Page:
In the first half of Friday’s game, it came off as he was run into a screen (he called it an illegal screen). He went without the tape for the rest of the game.

“It didn’t feel too bad,” he said.

“I don’t know whether the tape protected my finger or not, but it felt like it was a shield. The last game I just wanted to see what was the difference of me playing with it or without it. I still felt like I was shooting the ball. It wasn’t nothing different on my shot, I just wasn’t making it.”

He hasn’t practiced with tape on his index finger for the past two days and plans to go without it.

Uptick in Scola’s Rebounding

Pacers power forward Luis Scola continues to look more comfortable with each new game. Some players believe it takes at least a couple months to be acclimated with a new team’s system.

Over the last nine games, Scola has been particularly active on the boards, pulling down more than seven per game on average. He’s finished with at least eight rebounds in five of those nine games (55.5 percent) after doing that just twice in the first 27 (7.4 percent).

So what’s changed? Is he more comfortable, or maybe it’s his teammate, Lance Stephenson, not stealing rebounds in his quest for triple-doubles?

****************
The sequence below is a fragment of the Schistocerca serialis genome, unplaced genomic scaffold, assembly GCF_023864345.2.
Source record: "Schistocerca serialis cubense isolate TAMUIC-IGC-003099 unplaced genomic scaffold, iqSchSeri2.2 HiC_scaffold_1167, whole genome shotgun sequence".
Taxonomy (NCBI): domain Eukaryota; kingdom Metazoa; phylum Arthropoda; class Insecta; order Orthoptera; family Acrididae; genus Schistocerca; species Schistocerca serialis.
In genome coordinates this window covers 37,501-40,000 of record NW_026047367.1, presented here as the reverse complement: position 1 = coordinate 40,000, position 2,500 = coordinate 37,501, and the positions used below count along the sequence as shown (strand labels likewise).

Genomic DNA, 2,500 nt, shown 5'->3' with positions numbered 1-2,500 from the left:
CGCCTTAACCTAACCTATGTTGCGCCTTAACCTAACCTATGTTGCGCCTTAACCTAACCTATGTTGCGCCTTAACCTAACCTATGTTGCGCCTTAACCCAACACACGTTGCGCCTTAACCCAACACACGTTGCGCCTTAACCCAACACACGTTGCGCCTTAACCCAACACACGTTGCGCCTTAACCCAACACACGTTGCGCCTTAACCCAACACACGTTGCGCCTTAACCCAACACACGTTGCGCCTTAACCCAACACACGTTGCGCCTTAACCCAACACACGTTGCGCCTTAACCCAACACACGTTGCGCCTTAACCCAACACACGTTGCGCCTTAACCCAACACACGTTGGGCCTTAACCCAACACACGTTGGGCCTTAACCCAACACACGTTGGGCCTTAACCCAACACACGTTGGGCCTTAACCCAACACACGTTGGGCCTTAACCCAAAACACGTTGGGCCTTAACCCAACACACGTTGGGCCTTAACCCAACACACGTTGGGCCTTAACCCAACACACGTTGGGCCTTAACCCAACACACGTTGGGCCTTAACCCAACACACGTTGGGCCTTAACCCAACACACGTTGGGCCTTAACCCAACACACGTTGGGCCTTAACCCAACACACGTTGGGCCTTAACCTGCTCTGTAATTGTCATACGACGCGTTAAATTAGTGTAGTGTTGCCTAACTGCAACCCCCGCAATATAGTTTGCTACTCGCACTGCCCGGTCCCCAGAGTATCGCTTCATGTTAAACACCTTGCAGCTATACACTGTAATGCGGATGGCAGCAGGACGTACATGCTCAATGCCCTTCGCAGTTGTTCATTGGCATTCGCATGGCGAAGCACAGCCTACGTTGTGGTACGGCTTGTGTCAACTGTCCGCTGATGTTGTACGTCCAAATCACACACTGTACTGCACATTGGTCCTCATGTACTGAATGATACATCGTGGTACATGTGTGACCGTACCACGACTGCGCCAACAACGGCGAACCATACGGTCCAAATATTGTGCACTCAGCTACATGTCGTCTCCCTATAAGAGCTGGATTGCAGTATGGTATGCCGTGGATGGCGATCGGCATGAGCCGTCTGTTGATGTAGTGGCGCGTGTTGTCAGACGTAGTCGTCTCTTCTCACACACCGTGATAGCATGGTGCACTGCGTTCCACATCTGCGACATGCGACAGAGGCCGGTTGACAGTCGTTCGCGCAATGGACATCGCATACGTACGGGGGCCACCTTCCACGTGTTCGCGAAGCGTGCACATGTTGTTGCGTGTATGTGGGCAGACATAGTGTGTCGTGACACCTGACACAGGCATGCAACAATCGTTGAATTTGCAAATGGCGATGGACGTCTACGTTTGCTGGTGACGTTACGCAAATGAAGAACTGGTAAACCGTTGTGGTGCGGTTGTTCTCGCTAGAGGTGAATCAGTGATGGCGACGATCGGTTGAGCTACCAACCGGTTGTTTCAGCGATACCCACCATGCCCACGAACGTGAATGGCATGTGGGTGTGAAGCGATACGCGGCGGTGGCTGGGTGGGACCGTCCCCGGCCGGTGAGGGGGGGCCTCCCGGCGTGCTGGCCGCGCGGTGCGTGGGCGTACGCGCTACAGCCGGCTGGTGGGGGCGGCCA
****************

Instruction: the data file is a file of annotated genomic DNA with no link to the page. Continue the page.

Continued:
Scola's take: “It’s a point of emphasis for me because it’s a great way for me to be committed and help the team. It doesn’t depend on anybody, but you just have to go get them.”

National TV Awaits

The Pacers will get all kinds of national attention over the next eight days. Each of their next five games will be televised nationally — two on NBA TV, two on TNT, and one on ESPN.

“Fantastic,” Vogel said. “But it doesn’t really impact what we’re doing. It’s good for our fans. I like the TV timeouts, not getting rushed out of huddles.”

When the schedule came out in August, the Pacers were slated to appear on national TV 17 times (seven on NBA TV, eight on ESPN and two on TNT), a lower number than anticipated. Nearly halfway into the season, the Pacers have added two games each on NBA TV and ESPN.

Still, it’s not something this team is used to.

“That’s still new to us," Paul George said. "So this will be an exciting for all of us. I’ll be pumped every night going out there.”